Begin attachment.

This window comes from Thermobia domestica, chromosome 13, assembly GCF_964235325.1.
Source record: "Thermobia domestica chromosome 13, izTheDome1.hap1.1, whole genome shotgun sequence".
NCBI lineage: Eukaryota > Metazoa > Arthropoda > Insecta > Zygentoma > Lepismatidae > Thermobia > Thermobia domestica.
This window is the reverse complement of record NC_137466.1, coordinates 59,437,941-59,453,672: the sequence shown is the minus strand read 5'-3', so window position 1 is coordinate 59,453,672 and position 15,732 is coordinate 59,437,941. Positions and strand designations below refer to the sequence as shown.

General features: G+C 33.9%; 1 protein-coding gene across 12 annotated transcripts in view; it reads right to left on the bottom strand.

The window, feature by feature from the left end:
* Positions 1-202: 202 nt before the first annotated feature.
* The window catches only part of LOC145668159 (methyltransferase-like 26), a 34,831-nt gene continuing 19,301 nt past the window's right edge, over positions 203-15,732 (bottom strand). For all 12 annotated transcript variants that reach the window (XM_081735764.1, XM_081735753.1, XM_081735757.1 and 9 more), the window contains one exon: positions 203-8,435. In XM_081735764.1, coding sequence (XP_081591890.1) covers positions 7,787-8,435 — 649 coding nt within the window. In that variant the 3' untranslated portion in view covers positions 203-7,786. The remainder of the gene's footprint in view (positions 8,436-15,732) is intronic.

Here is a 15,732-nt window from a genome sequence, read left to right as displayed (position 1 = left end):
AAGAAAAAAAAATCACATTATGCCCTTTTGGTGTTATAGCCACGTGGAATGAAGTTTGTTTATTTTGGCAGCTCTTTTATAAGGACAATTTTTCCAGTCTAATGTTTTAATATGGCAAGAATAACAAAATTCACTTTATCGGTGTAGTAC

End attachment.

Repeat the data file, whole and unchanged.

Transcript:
This window comes from Thermobia domestica, chromosome 13, assembly GCF_964235325.1.
Source record: "Thermobia domestica chromosome 13, izTheDome1.hap1.1, whole genome shotgun sequence".
NCBI lineage: Eukaryota > Metazoa > Arthropoda > Insecta > Zygentoma > Lepismatidae > Thermobia > Thermobia domestica.
This window is the reverse complement of record NC_137466.1, coordinates 59,437,941-59,453,672: the sequence shown is the minus strand read 5'-3', so window position 1 is coordinate 59,453,672 and position 15,732 is coordinate 59,437,941. Positions and strand designations below refer to the sequence as shown.

General features: G+C 33.9%; 1 protein-coding gene across 12 annotated transcripts in view; it reads right to left on the bottom strand.

The window, feature by feature from the left end:
* Positions 1-202: 202 nt before the first annotated feature.
* The window catches only part of LOC145668159 (methyltransferase-like 26), a 34,831-nt gene continuing 19,301 nt past the window's right edge, over positions 203-15,732 (bottom strand). For all 12 annotated transcript variants that reach the window (XM_081735764.1, XM_081735753.1, XM_081735757.1 and 9 more), the window contains one exon: positions 203-8,435. In XM_081735764.1, coding sequence (XP_081591890.1) covers positions 7,787-8,435 — 649 coding nt within the window. In that variant the 3' untranslated portion in view covers positions 203-7,786. The remainder of the gene's footprint in view (positions 8,436-15,732) is intronic.

Here is a 15,732-nt window from a genome sequence, read left to right as displayed (position 1 = left end):
AAGAAAAAAAAATCACATTATGCCCTTTTGGTGTTATAGCCACGTGGAATGAAGTTTGTTTATTTTGGCAGCTCTTTTATAAGGACAATTTTTCCAGTCTAATGTTTTAATATGGCAAGAATAACAAAATTCACTTTATCGGTGTAGTAC